UNICEF CEO on Saving Children's Lives and Helping her Own NY Kids Do Homework from Darfur

Caryl Stern tells working moms to accept that screw ups will happen

by Lesley Kennedy • MORE.com Reporter
Caryl Stern image
Caryl Stern says she's proud to work for UNICEF.
Photograph: Photo courtesy UNICEF

MORE: What’s the work environment like at UNICEF?
CS: There’s a significant number of people who work here who have done Peace Corps-esque kinds of experiences before coming here, so even down to the guy in the mailroom, if you ask them, “Why are you here?”—they’re here to save children’s lives. It’s a highly mission-motivated organization which lends itself to a more collaborative environment. Now, it’s not utopia—there is no utopia in a work place, we all have desires to get ahead—but it’s probably the most collaborative environment I’ve ever worked in.

MORE: You started out in art and theaterwhat brought you to the nonprofit world?
CS: I always say if the Metropolitan Museum had bought a painting, I probably wouldn’t be doing what I’m doing now. I was always a very engaged volunteer in the nonprofit world. My mom is a Holocaust survivor, and she was brought to this country with her brother, without her parents, by a woman whose last name she knows, but she never even knew her first name, and who she never saw again. So we had it instilled in us from the moment we were born that one person really can make a difference in your life.

At the same time, my grandfather was on the ship the SS Saint Louis, on what is often called the Voyage of the Damned [in 1939]. It was a ship that passengers paid dearly to be on, to go to Cuba to restart their lives. When they got to Cuba, they learned that all their entrance documents were fraudulent, so Cuba wouldn’t take them. This ship sat in the harbor for 40 days while the world debated these people’s fates. Even the United States would not take them, though everyone knew sending them back to Europe, because most of them were Jews, would mean sending a significant number of them to their deaths. And so I also had the harsh lesson of what happens when the world turns its back.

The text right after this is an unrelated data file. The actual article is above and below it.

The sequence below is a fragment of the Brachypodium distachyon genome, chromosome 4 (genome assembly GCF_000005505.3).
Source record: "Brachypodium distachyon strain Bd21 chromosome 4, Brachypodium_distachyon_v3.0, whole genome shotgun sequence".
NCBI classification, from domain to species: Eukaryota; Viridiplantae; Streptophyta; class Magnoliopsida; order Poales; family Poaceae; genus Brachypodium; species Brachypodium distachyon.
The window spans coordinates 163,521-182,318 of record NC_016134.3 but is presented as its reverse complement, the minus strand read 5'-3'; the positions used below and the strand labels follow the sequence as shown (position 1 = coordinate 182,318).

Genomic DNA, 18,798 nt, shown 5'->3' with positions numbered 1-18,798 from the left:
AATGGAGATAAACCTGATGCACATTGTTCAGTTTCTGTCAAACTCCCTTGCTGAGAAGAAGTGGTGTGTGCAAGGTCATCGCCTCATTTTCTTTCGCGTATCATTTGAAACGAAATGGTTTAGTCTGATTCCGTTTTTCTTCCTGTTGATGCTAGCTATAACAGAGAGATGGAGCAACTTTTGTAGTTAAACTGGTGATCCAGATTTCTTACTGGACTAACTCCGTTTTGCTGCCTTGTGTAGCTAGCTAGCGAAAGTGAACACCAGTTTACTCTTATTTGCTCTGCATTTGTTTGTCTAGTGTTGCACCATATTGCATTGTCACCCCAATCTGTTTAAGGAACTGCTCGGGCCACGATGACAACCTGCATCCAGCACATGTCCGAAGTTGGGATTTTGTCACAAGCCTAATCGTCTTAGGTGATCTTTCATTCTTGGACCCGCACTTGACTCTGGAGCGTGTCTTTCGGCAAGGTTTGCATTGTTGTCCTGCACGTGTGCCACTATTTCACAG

I don’t think I ever had a choice but to be community-engaged and involved. From the time we could walk, we were at a rally, we were at a march, we were stuffing letters in envelopes. I had all the best training in the world at my dining room table for what I do right now.

MORE: And being a painting major helped, too?
CS: When you study visual arts . . . you learn how to look at everything from a variety of perspectives. You find where the light’s coming from before you start to draw it. And that’s definitely an approach I take to work. There is no singular answer—there’s a multitude of angles you can look at it from. You just have to decide what kind of light you want and where it’s coming from. The skills I learned studying art were so transferable and applicable to what I do, I’m awed by it.

Even the theater classes—half my time is spent at a podium these days, doing publicity campaigns, doing media events, doing speeches, fundraising pitches. And I definitely have a comfort at the microphone that comes as a result of taking acting classes.

MORE: What advice can you offer other women on managing their time and trying to find that balance between office life and home life?
CS: People always ask me, how do you do it? And I say, some days better than others. That’s my advice: Develop that attitude. I can honestly say that I don’t think I have found the balance. I have done homework in the middle of a camp in Darfur over the phone with my child, who was 10 at the time. I have done a full science project from a hut in Mozambique on the phone. I have gotten an iPad 2 so I can Skype so I can actually say goodnight with a face every night. And, in the end, my children call my BlackBerry my fourth son. They always complain that he gets a place at the table better than theirs, because he’s seated right next to me.

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